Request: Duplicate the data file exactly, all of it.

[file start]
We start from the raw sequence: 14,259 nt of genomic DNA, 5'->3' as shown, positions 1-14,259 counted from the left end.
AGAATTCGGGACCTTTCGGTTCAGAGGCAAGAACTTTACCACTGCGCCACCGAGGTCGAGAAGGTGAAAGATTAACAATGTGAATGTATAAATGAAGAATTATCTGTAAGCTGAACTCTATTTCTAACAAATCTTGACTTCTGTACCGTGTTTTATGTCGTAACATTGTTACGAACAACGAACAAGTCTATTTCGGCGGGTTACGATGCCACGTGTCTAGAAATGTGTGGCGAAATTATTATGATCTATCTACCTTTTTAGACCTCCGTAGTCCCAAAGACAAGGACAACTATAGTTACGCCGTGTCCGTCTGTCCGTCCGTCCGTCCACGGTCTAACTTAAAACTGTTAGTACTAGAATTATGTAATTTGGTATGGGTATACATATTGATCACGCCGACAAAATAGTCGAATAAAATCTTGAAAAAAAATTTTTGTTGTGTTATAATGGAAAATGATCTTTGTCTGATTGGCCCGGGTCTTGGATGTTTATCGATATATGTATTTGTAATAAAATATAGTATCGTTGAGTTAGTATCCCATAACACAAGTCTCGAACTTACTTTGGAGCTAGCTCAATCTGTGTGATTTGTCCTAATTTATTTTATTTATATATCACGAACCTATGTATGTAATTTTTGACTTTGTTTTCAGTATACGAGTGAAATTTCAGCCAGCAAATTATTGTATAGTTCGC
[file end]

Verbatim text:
We start from the raw sequence: 14,259 nt of genomic DNA, 5'->3' as shown, positions 1-14,259 counted from the left end.
AGAATTCGGGACCTTTCGGTTCAGAGGCAAGAACTTTACCACTGCGCCACCGAGGTCGAGAAGGTGAAAGATTAACAATGTGAATGTATAAATGAAGAATTATCTGTAAGCTGAACTCTATTTCTAACAAATCTTGACTTCTGTACCGTGTTTTATGTCGTAACATTGTTACGAACAACGAACAAGTCTATTTCGGCGGGTTACGATGCCACGTGTCTAGAAATGTGTGGCGAAATTATTATGATCTATCTACCTTTTTAGACCTCCGTAGTCCCAAAGACAAGGACAACTATAGTTACGCCGTGTCCGTCTGTCCGTCCGTCCGTCCACGGTCTAACTTAAAACTGTTAGTACTAGAATTATGTAATTTGGTATGGGTATACATATTGATCACGCCGACAAAATAGTCGAATAAAATCTTGAAAAAAAATTTTTGTTGTGTTATAATGGAAAATGATCTTTGTCTGATTGGCCCGGGTCTTGGATGTTTATCGATATATGTATTTGTAATAAAATATAGTATCGTTGAGTTAGTATCCCATAACACAAGTCTCGAACTTACTTTGGAGCTAGCTCAATCTGTGTGATTTGTCCTAATTTATTTTATTTATATATCACGAACCTATGTATGTAATTTTTGACTTTGTTTTCAGTATACGAGTGAAATTTCAGCCAGCAAATTATTGTATAGTTCGC